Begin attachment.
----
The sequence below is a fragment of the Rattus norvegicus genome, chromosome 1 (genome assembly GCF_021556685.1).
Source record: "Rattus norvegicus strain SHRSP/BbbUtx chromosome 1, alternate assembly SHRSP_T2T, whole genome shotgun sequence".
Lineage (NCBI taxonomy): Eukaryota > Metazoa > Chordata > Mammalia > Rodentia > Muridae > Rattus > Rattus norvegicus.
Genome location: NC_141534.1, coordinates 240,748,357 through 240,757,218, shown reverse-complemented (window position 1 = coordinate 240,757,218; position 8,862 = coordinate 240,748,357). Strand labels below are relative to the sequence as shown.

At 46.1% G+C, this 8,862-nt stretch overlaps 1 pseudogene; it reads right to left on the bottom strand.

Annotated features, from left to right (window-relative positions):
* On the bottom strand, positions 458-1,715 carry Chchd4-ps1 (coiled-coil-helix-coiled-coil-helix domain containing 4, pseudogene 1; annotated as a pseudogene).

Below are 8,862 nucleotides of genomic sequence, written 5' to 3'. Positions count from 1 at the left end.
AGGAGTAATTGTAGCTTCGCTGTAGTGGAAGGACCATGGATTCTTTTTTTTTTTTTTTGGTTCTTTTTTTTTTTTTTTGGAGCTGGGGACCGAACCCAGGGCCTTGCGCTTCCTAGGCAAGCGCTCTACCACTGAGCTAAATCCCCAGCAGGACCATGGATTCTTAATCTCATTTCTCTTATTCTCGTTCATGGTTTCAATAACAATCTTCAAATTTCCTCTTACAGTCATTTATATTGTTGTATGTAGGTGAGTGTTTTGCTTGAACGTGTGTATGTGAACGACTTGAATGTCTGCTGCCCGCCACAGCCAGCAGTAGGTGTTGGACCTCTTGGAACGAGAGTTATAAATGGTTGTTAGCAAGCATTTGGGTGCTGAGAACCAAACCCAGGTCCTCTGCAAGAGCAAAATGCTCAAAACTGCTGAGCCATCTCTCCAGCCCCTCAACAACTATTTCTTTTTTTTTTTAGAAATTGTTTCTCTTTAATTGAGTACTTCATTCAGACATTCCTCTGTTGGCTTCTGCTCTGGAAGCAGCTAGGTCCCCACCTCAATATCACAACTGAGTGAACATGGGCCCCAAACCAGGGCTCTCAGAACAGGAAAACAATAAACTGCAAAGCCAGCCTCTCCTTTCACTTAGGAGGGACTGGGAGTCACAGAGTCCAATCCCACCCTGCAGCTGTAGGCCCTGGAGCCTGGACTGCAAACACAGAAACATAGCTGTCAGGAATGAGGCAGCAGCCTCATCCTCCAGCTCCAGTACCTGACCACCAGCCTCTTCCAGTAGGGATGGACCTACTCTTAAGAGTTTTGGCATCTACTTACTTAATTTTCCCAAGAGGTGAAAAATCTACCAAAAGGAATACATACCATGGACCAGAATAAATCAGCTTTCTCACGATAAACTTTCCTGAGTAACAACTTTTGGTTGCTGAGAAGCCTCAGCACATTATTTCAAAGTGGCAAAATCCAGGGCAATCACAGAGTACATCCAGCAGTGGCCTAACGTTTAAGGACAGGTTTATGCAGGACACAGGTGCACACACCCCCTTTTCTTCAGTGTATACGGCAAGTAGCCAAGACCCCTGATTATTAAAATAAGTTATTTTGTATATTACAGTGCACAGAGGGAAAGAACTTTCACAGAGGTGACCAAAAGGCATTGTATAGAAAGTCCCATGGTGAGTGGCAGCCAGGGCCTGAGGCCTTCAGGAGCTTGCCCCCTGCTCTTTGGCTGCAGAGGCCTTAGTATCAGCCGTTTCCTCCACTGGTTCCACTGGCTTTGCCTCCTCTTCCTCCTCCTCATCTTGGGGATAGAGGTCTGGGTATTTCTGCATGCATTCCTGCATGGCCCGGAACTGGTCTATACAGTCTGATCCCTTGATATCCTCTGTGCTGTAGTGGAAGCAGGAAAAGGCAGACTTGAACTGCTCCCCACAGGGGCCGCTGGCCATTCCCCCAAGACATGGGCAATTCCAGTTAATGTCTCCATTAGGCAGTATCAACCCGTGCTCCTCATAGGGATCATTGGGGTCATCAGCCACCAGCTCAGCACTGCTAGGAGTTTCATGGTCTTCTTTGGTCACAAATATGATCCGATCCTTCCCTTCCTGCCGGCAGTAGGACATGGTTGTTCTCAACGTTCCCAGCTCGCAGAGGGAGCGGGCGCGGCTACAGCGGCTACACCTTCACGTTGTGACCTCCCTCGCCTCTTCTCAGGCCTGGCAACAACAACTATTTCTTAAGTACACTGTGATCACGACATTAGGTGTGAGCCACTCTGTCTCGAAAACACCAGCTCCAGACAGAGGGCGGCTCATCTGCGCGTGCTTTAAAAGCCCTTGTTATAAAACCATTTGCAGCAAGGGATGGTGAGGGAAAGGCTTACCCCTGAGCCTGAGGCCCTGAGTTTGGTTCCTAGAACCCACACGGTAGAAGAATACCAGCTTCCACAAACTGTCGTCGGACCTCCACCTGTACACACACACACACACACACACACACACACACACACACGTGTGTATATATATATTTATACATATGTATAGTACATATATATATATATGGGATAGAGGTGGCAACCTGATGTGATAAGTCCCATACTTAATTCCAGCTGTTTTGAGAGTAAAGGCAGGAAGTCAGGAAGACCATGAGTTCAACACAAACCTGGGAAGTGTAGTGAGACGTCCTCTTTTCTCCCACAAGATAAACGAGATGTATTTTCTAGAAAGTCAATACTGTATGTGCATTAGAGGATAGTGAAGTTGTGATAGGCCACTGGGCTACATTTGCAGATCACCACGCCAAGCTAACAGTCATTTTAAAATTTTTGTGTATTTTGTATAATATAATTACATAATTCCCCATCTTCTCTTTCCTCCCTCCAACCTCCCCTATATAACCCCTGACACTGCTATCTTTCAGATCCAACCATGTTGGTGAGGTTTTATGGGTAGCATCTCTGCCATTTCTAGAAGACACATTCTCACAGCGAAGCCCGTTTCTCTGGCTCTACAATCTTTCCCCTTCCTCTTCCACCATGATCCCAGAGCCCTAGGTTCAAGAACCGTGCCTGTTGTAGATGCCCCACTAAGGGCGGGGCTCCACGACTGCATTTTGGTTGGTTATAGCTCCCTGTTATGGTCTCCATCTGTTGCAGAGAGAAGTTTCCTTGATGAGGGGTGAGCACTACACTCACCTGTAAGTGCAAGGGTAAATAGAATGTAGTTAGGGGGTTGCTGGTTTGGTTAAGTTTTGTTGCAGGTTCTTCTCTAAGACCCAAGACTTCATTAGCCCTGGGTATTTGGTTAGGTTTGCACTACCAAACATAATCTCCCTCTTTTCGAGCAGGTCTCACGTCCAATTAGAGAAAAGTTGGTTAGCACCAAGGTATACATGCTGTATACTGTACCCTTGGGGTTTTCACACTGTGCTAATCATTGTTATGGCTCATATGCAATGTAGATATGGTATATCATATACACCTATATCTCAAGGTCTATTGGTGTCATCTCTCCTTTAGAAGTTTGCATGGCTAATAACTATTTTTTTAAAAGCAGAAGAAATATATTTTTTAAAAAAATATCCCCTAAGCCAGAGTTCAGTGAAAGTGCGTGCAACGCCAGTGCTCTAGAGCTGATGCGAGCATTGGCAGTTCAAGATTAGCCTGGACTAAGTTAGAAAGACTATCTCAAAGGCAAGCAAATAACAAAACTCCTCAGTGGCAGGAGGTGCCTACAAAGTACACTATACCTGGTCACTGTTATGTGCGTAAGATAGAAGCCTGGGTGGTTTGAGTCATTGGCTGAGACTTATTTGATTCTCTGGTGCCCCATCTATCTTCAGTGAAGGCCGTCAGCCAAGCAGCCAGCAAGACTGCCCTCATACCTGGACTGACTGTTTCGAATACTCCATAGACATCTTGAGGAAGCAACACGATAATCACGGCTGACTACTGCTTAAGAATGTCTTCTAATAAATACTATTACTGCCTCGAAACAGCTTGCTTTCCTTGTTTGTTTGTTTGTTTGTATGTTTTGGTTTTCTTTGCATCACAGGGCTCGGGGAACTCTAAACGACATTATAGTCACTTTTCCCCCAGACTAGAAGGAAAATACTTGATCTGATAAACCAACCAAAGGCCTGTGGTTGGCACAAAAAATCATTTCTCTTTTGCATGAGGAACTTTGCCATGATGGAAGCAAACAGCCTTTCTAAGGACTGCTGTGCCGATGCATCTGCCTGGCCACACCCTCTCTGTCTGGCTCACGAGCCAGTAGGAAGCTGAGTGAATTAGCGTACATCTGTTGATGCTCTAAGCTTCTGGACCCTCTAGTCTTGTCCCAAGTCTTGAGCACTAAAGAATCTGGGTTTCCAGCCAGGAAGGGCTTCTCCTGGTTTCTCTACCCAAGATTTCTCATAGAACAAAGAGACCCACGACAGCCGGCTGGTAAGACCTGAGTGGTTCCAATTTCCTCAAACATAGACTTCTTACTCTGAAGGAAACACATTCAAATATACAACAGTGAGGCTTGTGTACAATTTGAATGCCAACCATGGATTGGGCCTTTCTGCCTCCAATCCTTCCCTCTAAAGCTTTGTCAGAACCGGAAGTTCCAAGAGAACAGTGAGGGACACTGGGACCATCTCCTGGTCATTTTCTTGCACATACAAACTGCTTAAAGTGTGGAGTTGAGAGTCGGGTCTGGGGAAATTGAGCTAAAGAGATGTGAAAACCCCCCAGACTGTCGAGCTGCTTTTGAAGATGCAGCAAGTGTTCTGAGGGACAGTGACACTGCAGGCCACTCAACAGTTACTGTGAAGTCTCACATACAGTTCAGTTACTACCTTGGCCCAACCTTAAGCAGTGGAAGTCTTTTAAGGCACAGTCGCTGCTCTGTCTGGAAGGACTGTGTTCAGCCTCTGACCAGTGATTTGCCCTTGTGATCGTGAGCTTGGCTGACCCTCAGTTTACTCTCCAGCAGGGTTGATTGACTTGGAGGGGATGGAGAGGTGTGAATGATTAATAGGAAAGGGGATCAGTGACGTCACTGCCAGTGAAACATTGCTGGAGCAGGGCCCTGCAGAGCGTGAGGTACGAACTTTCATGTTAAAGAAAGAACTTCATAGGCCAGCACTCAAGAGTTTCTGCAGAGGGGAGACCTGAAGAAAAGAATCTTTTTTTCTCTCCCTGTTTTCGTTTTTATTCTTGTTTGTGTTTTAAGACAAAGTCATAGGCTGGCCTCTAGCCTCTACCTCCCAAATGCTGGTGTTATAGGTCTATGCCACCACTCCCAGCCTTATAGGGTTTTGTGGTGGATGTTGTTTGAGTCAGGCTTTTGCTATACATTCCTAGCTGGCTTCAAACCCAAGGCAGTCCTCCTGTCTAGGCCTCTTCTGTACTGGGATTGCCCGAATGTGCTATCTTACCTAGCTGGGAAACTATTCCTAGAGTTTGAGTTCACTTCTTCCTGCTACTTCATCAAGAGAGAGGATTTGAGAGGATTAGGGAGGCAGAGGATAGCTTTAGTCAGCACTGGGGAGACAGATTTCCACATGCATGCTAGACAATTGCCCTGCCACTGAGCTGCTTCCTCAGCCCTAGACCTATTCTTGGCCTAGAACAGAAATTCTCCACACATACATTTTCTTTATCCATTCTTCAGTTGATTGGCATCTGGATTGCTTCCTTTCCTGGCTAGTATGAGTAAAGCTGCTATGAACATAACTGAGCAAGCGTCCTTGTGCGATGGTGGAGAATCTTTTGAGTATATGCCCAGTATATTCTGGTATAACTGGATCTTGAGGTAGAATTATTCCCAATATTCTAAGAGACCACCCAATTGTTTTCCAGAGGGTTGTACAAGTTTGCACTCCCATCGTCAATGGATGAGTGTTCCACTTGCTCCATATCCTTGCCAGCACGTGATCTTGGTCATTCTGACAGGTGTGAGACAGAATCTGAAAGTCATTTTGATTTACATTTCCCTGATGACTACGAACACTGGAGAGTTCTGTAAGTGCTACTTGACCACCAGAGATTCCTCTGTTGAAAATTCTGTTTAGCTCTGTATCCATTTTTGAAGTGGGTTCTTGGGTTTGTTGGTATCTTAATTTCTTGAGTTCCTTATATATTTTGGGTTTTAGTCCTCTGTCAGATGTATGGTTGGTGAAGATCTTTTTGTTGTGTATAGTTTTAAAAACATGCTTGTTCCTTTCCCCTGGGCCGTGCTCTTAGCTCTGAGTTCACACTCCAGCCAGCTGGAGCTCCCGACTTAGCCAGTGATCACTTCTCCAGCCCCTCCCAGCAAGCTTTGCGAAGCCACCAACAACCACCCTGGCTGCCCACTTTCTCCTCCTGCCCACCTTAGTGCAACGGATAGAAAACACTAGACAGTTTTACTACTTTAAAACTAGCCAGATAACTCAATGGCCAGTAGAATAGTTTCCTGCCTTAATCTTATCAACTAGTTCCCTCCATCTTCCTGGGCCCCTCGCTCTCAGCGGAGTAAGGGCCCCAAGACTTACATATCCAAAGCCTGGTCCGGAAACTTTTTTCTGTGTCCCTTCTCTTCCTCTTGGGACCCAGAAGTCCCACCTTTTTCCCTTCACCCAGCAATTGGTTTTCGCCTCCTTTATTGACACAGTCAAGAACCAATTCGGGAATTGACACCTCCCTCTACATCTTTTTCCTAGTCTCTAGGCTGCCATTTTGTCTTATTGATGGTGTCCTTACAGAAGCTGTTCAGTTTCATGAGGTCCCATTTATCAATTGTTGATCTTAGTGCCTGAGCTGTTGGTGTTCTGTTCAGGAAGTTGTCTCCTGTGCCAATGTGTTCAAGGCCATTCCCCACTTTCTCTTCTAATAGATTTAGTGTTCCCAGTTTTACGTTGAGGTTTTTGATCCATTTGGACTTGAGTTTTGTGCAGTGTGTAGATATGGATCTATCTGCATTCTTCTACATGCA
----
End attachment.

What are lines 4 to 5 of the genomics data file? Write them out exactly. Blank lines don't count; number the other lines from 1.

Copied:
Genome location: NC_141534.1, coordinates 240,748,357 through 240,757,218, shown reverse-complemented (window position 1 = coordinate 240,757,218; position 8,862 = coordinate 240,748,357). Strand labels below are relative to the sequence as shown.

At 46.1% G+C, this 8,862-nt stretch overlaps 1 pseudogene; it reads right to left on the bottom strand.